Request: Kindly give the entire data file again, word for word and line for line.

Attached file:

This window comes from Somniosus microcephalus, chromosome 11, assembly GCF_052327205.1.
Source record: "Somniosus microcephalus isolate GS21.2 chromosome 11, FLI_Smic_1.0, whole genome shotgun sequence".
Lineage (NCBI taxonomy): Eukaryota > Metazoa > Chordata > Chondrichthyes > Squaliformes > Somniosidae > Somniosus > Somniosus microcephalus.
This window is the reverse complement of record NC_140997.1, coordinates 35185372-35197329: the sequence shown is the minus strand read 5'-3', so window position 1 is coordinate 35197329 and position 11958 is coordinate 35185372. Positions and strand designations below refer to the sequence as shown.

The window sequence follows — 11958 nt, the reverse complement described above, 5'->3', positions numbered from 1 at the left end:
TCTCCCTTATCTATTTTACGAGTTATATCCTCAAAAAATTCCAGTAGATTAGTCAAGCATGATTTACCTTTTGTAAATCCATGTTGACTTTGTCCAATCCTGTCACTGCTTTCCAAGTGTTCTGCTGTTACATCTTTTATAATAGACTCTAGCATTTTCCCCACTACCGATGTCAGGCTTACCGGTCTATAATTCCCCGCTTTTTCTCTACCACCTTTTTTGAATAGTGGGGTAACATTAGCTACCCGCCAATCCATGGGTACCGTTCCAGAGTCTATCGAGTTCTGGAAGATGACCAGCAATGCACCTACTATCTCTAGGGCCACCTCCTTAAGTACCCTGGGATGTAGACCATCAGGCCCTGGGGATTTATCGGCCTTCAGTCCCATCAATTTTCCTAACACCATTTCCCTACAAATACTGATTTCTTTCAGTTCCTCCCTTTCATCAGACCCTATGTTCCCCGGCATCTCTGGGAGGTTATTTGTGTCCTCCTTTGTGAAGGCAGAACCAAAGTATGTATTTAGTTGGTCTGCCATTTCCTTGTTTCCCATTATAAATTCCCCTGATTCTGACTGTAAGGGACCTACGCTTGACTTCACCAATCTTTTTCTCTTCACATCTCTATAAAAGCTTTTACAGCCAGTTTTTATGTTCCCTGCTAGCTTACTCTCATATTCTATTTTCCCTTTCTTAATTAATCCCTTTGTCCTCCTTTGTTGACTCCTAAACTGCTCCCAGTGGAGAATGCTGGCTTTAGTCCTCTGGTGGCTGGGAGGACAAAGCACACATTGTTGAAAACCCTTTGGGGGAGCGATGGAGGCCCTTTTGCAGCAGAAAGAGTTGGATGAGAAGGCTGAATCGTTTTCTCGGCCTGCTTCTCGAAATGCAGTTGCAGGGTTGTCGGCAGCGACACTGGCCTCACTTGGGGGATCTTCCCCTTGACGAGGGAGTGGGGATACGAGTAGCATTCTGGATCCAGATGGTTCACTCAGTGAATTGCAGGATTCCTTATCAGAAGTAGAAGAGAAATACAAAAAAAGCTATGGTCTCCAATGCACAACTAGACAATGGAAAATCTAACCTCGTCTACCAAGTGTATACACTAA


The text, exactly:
This window comes from Somniosus microcephalus, chromosome 11, assembly GCF_052327205.1.
Source record: "Somniosus microcephalus isolate GS21.2 chromosome 11, FLI_Smic_1.0, whole genome shotgun sequence".
Lineage (NCBI taxonomy): Eukaryota > Metazoa > Chordata > Chondrichthyes > Squaliformes > Somniosidae > Somniosus > Somniosus microcephalus.
This window is the reverse complement of record NC_140997.1, coordinates 35185372-35197329: the sequence shown is the minus strand read 5'-3', so window position 1 is coordinate 35197329 and position 11958 is coordinate 35185372. Positions and strand designations below refer to the sequence as shown.

The window sequence follows — 11958 nt, the reverse complement described above, 5'->3', positions numbered from 1 at the left end:
TCTCCCTTATCTATTTTACGAGTTATATCCTCAAAAAATTCCAGTAGATTAGTCAAGCATGATTTACCTTTTGTAAATCCATGTTGACTTTGTCCAATCCTGTCACTGCTTTCCAAGTGTTCTGCTGTTACATCTTTTATAATAGACTCTAGCATTTTCCCCACTACCGATGTCAGGCTTACCGGTCTATAATTCCCCGCTTTTTCTCTACCACCTTTTTTGAATAGTGGGGTAACATTAGCTACCCGCCAATCCATGGGTACCGTTCCAGAGTCTATCGAGTTCTGGAAGATGACCAGCAATGCACCTACTATCTCTAGGGCCACCTCCTTAAGTACCCTGGGATGTAGACCATCAGGCCCTGGGGATTTATCGGCCTTCAGTCCCATCAATTTTCCTAACACCATTTCCCTACAAATACTGATTTCTTTCAGTTCCTCCCTTTCATCAGACCCTATGTTCCCCGGCATCTCTGGGAGGTTATTTGTGTCCTCCTTTGTGAAGGCAGAACCAAAGTATGTATTTAGTTGGTCTGCCATTTCCTTGTTTCCCATTATAAATTCCCCTGATTCTGACTGTAAGGGACCTACGCTTGACTTCACCAATCTTTTTCTCTTCACATCTCTATAAAAGCTTTTACAGCCAGTTTTTATGTTCCCTGCTAGCTTACTCTCATATTCTATTTTCCCTTTCTTAATTAATCCCTTTGTCCTCCTTTGTTGACTCCTAAACTGCTCCCAGTGGAGAATGCTGGCTTTAGTCCTCTGGTGGCTGGGAGGACAAAGCACACATTGTTGAAAACCCTTTGGGGGAGCGATGGAGGCCCTTTTGCAGCAGAAAGAGTTGGATGAGAAGGCTGAATCGTTTTCTCGGCCTGCTTCTCGAAATGCAGTTGCAGGGTTGTCGGCAGCGACACTGGCCTCACTTGGGGGATCTTCCCCTTGACGAGGGAGTGGGGATACGAGTAGCATTCTGGATCCAGATGGTTCACTCAGTGAATTGCAGGATTCCTTATCAGAAGTAGAAGAGAAATACAAAAAAAGCTATGGTCTCCAATGCACAACTAGACAATGGAAAATCTAACCTCGTCTACCAAGTGTATACACTAA